Thanks,
    Diane at http://www.michiganfamilytrails.com

    • Thanks for the kind words, Diane! I think sometimes we put too much pressure to not “waste” the opportunity to go to a research spot like the FHL. And for someone like me who doesn’t make it to Utah all the time, it was tempting to go. But all in all, I’m glad I didn’t this time.

  2. If I’d known you were coming I’d a baked a cake!

    Several months ago I was asked to volunteer at the FHL for a few hours to help some people who had traveled quite far to take some classes and do some research. I spent most the afternoon helping them use and understand websites they could have accessed at home. Occasionally someone would find something that would lead them to a book or microfilm that wasn’t online yet. But I couldn’t help but feel sorrowful that they hadn’t had the opportunity to learn the internet resources before making the trip so they could make the most of their time there. Even being close enough that I can run over on my lunch hour to look at a film, I tend to keep a running list of “to do”s to save me some trips and maximize my time. But next time you’re in Provo with some free time…I’m right up the road. 🙂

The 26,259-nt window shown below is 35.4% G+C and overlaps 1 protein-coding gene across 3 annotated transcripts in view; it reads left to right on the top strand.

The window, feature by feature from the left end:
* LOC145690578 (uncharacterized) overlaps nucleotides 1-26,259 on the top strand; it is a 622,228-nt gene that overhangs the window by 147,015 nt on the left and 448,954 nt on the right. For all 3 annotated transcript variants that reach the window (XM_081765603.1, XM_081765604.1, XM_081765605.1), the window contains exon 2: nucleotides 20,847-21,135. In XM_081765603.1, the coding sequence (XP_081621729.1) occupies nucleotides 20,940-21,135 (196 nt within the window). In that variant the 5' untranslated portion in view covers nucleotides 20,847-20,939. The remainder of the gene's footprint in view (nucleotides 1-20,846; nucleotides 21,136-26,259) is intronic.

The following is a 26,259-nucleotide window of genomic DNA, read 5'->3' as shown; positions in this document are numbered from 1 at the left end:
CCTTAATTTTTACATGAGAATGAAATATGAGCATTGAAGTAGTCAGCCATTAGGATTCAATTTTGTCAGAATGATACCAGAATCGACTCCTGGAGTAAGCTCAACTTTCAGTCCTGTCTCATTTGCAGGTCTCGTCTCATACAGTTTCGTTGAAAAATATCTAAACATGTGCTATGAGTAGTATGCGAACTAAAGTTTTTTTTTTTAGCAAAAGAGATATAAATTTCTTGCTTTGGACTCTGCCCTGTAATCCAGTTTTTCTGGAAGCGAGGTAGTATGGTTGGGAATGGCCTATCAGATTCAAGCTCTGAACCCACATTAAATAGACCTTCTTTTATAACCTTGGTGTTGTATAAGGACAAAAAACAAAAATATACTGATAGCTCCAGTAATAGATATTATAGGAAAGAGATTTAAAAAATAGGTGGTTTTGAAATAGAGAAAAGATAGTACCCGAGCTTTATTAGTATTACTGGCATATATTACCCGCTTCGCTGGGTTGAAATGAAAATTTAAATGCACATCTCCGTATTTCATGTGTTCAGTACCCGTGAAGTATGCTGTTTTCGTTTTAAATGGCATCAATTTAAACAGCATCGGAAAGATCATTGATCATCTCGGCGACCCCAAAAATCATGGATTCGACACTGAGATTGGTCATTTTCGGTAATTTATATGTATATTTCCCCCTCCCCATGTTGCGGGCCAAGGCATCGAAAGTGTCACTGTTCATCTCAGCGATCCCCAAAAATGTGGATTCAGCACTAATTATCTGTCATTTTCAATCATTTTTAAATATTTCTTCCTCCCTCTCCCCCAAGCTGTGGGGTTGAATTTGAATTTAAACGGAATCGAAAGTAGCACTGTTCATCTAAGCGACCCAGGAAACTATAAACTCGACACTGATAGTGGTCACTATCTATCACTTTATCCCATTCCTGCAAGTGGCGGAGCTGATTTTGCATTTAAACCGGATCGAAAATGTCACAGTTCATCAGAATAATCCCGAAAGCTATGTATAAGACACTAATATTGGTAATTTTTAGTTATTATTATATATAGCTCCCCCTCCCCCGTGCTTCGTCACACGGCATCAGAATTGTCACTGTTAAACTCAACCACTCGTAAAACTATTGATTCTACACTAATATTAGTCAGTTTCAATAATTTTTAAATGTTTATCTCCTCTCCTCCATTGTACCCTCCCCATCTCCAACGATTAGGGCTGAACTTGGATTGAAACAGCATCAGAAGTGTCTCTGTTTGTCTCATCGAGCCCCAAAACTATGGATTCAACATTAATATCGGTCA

• I will definitely let you know the next time I’m in town!

      I, too, feel sad when I’m at the library (any library, but especially the big “destination” libraries like the FHL or Allen County) and people spend it looking up things they could have done at home. I understand that not everyone has Ancestry at home, but FamilySearch…? And you can tell that if they had taken the time to prepare a little bit, they’d have a much better experience.

  3. Even if you had wanted to visit a family history center while in Utah, you wouldn’t have needed to drive to Salt Lake City. The BYU Family History Center is one of the largest of the branch libraries in the system and could have afforded you a very rewarding research day with a lot smaller research crowd. http://sites.lib.byu.edu/familyhistory/

    • You’re right, Lee! They do have a fantastic collection there! And I opted not going there for the same reasons I skipped going to the FHL 🙂

  4. You’re so right, Amy. The reason that I’ve had to deal with ancient piles of papers in what should be my work space is that urge to acquire data — even when I haven’t processed the data that I have. Discipline!

  5. The past few years I have often gone *to* the FHL when I am in Salt Lake City for a BCG board meeting or other event like Retreat, but haven’t actually used FHL materials. Instead, I have used the time to write & analyze. I am soaking up the motivation from those around me and using the time I don’t have at home to do some concentrated analysis. At some point, I stopped feeling I had to get there at library opening & leave at closing, with frantic research in between. I think it was when I finally realized I would always have a chance to come back.

  6. Pingback: 3 Things to Periodically Do in Your Genealogy Research